Cooking with ADHD: Waffle The World and Bake It On A Pan

I’m a fan of abusing the waffle iron and/or the Foreman grill. Basically, I feel that if it’s relatively flat and you can bake it, you can probably iron it, too — and ironing it will take less time and won’t make your house stiflingly hot in the summer.

Imagine, then, my delight at discovering the “Will It Waffle?” blog. A gentleman called Dan has written an extensive blog and now an entire book about cooking things with a waffle iron — things like pumpkin custard (yes, please) and mashed potatoes (sure, I’ll try that, too!). Some of his recipes are on Serious Eats, and you can find his book on Amazon and in local bookstores.

A lot of Dan’s recipes look pretty ADHD-friendly: by necessity, anything you’re going to waffle is something you’re probably going to be able to mix up in a bowl, and since waffle irons don’t really support complicated cooking techniques, the cooking part should be pretty simple, too.

Likewise, while I haven’t seen his book, an unscientific sampling of the recipes on the blog (check out the Blog Archive) suggests that the whole concept is pretty ADHD-friendly. Check out Waffled Cornbread, for example: 7 ingredients, 4 steps, printable on a single sheet of paper.

No page turns! That’s important. I don’t know if this is true for everyone with ADHD, but a recipe with a page turn is much harder for me than one without (especially if the page turn comes at some critical point in the instructions and requires me to flip back and forth).

In a similar vein, Dan’s blog led me to Sheet Pan Suppers, another collection of recipes that doesn’t leave the beleaguered household cook with a million dishes to do on Thursday night. That’s a big win right there.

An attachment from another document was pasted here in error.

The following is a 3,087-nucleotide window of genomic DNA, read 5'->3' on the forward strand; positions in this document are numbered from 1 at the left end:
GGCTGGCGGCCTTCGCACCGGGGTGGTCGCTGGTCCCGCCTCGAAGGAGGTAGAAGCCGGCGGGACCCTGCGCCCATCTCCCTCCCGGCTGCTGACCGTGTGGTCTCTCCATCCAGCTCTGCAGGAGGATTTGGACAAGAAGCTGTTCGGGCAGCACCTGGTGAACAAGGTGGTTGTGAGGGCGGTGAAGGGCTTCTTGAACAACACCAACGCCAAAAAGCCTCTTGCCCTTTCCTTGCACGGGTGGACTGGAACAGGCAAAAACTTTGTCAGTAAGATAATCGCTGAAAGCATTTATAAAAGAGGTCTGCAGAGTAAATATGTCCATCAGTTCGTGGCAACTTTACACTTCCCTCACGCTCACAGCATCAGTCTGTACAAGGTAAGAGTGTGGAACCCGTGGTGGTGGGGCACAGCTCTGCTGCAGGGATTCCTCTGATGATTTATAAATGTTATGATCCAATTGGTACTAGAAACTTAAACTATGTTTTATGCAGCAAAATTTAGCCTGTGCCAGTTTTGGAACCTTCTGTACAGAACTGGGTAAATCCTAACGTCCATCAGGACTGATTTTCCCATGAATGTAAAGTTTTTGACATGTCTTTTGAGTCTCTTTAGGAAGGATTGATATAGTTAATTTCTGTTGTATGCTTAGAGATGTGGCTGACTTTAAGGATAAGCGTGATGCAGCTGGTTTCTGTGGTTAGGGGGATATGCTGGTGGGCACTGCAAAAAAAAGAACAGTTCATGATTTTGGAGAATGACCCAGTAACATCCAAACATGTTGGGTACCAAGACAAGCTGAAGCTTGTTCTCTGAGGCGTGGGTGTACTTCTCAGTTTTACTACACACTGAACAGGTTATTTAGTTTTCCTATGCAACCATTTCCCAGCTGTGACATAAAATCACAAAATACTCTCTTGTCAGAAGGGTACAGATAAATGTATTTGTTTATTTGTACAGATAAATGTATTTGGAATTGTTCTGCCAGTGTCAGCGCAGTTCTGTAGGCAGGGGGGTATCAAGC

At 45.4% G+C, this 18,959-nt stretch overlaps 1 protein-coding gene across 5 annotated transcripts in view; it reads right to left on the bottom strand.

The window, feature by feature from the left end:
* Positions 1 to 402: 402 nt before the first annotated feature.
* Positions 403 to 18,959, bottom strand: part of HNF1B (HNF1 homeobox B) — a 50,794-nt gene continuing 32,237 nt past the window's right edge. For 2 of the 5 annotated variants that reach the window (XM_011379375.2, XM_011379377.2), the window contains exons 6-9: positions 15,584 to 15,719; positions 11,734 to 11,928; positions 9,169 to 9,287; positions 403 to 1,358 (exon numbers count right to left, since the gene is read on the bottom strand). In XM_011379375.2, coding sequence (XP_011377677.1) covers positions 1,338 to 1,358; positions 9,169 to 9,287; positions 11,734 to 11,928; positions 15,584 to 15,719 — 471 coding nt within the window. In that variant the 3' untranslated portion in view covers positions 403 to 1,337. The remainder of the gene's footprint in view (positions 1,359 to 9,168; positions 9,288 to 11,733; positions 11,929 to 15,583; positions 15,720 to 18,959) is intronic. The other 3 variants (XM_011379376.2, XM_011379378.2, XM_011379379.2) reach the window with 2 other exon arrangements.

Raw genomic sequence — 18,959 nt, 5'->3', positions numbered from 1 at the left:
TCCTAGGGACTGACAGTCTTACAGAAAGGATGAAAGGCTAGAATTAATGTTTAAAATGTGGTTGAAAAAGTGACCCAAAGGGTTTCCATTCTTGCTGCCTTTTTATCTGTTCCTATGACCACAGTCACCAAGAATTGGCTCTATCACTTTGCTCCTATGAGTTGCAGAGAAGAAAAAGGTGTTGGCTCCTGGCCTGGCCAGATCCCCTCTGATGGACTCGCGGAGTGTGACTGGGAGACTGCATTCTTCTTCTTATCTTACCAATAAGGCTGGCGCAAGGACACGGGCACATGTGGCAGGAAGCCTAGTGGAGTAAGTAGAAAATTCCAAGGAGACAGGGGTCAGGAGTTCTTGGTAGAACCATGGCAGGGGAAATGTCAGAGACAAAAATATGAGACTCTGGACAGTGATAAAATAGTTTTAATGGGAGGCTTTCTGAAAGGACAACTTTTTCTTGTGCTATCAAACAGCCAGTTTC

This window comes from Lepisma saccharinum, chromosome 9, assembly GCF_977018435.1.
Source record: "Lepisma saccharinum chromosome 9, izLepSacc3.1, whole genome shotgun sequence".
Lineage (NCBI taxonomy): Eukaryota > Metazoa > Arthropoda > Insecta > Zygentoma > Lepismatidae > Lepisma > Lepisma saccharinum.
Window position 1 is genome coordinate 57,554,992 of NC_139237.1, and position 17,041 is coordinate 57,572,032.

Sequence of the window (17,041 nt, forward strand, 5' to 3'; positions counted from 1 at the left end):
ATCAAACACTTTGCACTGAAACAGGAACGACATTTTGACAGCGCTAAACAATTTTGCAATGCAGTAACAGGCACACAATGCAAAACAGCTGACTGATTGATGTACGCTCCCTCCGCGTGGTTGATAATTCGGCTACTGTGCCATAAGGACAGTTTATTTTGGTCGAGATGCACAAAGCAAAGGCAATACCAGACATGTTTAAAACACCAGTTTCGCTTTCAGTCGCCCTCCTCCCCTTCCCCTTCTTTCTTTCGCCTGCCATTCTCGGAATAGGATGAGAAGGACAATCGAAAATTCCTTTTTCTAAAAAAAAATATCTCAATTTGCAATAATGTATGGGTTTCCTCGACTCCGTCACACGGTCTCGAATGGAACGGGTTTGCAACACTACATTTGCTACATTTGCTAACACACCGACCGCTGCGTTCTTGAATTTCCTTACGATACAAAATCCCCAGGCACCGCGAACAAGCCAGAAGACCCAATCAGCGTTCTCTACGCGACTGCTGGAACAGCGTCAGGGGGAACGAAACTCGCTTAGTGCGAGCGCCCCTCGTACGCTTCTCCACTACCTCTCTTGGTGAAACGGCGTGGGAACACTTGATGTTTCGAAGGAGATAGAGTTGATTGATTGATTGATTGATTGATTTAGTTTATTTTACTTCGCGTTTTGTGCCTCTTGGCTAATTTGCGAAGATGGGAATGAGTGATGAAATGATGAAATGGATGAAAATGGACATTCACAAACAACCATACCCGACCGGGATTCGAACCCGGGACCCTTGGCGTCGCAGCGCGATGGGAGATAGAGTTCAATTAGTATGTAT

I’m trying to expand my repertoire of weekday-evening meals (because while I’m happy with a constant rotation of protein, salad, potato or bread, Denis isn’t), and Sheet Pan Suppers looks pretty promising. Some of the recipes involve slightly more complex instructions, but quite a few of them have only a few steps that don’t read like paragraphs. Pretty cool stuff.

I plan to begin exploring this book once we’ve eaten up all the leftovers from the Family Holiday Shindig (which went brilliantly well). I’ll need to pick up a half-sheet pan. Bizarrely, we don’t own one — Denis likes to bake cookies on pizza stones, and I’ve been meaning to buy a half-sheet pan since I moved in and still haven’t done so.

Instead, I’ve been muddling through, substituting rectangular cake pans when I’ve really needed to roast something that would work better on a sheet. Since I do all the cooking, it seems reasonable to acquire tools that work for my work style and maybe get rid of some of the ones that don’t (because, seriously, we have a ton of kitchen stuff I don’t use, ever).

I’ll report back on Sheet Pan Suppers as I begin to use it.

In other news, I’m still recovering from Winter Plague #2, but I’m mostly human again now. I still have a lingering cough that sounds a bit croupy, so I’m not really back in action bike-wise yet. Ballet resumes a week from Monday, so I will be able to spend the next week bringing myself back online exercise-wise using the dreaded Ballet Conditioning Workout and Bollywood Burn.

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About asher

Me in a nutshell: Standard uptight ballet boy. Trapeze junkie. Half-baked choreographer. Budding researcher. Transit cyclist. Terrible homemaker. Getting along pretty well with bipolar disorder. Fabulous. Married to a very patient man. Bachelor of Science in Psychology (2015). Proto-foodie, but lazy about it. Cat owner ... or, should I say, cat own-ee? ... dog lover. Equestrian.

Posted on 2014/12/28, in adhd, cooking with adhd and tagged , , . Bookmark the permalink. Leave a comment.

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